In Australian mythology, the Wandjina are ancestral beings who came out of the sea. According to the Aborigines of the western Kimberleys region, these beings created features of the landscape and were then absorbed into the walls of rock formations.
Legends about the Wandjina say that they once caused a great flood that devastated the landscape and wiped out the human race. Disappointed with the corrupt behavior of humans, the Wandjina opened their mouths and released a torrent of water.
*See Names and Places at the end of this volume for further information.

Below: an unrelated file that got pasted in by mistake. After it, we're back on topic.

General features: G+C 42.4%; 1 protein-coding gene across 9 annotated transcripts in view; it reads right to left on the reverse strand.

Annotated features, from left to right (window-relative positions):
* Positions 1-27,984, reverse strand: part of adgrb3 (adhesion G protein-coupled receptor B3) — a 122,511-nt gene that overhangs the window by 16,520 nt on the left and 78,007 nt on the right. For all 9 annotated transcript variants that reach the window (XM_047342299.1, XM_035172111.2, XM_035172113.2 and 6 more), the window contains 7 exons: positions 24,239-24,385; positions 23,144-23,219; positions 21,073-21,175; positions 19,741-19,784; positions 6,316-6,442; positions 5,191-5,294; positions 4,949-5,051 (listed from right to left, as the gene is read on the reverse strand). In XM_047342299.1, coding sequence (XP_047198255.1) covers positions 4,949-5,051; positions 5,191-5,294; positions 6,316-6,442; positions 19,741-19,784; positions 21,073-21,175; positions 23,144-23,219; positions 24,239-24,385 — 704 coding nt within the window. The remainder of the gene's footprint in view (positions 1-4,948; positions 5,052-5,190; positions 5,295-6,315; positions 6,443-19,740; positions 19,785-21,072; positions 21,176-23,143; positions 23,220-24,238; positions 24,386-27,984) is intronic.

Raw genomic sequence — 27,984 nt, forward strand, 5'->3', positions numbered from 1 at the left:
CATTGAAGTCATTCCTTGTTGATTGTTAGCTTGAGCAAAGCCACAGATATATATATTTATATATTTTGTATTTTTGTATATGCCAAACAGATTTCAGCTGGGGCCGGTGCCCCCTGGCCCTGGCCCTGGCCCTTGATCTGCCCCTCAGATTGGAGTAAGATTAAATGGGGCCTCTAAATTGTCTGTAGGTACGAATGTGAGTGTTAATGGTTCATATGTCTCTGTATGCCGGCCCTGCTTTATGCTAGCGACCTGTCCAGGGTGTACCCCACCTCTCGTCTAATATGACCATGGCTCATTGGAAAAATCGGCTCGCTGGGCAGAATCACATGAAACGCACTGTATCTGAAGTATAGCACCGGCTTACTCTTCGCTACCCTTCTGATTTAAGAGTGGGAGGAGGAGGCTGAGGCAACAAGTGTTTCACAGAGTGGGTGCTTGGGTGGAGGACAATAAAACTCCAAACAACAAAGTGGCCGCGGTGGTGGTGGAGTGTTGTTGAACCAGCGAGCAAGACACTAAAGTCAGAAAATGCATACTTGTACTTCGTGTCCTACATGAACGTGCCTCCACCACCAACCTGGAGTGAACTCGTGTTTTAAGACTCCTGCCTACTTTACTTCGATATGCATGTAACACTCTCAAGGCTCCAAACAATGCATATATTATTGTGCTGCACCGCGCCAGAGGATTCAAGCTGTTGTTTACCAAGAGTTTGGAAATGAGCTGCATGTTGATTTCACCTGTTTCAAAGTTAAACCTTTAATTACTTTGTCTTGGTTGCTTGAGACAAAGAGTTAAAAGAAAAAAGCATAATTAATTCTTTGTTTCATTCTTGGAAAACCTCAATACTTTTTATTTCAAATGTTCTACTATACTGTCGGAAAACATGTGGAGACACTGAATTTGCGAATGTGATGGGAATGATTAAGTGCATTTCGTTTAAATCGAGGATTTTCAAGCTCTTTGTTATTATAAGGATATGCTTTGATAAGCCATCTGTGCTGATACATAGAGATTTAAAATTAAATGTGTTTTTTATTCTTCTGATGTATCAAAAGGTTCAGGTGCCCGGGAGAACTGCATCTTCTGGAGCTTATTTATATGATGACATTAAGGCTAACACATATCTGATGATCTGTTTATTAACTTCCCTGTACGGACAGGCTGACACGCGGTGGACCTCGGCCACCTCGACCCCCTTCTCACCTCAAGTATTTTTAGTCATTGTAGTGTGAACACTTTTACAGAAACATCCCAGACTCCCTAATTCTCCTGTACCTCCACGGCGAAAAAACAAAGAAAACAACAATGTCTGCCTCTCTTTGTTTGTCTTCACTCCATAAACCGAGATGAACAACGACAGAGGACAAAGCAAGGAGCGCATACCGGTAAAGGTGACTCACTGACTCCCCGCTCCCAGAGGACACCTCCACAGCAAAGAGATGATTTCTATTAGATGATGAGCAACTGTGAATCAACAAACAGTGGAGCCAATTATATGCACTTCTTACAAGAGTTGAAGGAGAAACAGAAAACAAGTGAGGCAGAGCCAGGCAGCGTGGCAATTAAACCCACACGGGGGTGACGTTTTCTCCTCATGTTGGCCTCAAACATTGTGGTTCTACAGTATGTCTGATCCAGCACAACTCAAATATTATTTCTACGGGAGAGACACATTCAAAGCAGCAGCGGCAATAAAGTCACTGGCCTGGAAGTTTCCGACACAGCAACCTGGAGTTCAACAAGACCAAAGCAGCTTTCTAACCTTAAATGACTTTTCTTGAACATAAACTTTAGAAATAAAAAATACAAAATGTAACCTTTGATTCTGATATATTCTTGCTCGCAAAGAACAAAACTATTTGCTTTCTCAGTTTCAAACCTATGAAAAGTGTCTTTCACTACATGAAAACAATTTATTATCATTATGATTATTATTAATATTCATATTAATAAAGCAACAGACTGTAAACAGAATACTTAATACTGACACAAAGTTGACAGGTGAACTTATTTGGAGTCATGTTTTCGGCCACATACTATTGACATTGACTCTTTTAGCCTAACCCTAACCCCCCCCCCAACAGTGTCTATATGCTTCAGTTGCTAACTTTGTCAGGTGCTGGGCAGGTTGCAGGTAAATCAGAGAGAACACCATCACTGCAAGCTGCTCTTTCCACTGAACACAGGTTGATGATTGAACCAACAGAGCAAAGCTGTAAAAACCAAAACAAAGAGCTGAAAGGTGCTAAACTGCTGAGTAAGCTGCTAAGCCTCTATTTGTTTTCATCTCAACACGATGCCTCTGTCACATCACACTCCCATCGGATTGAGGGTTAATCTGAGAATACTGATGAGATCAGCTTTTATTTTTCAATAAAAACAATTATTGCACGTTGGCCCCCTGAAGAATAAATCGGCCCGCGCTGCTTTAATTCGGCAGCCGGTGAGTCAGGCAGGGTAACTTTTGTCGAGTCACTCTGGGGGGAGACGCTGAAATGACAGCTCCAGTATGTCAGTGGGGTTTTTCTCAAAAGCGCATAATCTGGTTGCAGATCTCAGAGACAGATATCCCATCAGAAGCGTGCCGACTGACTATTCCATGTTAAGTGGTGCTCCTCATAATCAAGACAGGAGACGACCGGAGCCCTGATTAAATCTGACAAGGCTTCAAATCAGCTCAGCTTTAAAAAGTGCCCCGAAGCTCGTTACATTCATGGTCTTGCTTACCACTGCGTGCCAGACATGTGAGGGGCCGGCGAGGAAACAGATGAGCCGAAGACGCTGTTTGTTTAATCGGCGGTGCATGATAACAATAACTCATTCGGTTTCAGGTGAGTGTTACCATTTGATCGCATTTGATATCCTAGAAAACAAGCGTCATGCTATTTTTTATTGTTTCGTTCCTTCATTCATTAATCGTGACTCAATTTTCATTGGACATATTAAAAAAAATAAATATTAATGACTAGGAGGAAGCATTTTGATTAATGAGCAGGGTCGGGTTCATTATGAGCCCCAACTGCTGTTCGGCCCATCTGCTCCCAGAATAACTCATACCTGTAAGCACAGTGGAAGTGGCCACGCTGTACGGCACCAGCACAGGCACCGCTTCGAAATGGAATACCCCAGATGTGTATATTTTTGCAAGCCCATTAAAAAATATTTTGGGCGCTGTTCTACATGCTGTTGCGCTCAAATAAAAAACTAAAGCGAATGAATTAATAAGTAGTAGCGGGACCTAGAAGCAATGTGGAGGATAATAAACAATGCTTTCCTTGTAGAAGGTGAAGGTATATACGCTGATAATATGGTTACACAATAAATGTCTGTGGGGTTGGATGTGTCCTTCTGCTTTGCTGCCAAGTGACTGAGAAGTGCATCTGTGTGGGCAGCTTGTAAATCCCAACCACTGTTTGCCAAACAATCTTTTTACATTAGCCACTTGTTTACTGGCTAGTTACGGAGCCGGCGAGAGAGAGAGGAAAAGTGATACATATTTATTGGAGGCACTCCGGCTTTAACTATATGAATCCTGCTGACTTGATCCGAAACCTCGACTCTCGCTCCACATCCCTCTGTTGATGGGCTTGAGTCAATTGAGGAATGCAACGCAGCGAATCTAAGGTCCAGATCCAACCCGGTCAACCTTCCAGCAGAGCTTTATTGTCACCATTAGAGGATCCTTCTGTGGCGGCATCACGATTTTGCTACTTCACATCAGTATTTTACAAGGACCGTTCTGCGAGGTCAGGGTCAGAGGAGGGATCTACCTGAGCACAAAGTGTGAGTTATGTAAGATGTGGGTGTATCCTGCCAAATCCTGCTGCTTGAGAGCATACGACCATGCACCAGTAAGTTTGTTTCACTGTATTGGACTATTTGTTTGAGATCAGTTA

After the flood, the Wandjina spread out to different parts of the land. They created new humans and helped them set up a new society. To prevent further floods, the Wandjina kept their mouths closed. In time, their mouths disappeared completely.
Images of the Wandjina in human form appear in rock paintings in northwestern Australia. The figures have round faces, painted in white, with eyes and noses but no mouths. The heads are surrounded by a band of yellow or red, and white stripes on the bodies represent the falling rain. Each year during a cycle of religious ceremonies, the Aborigines repaint the figures to bring fertility to the land and ensure that the seasons change on schedule. By repainting these images from the past, the Aborigines make the Wandjina part of the present and preserve them for the future.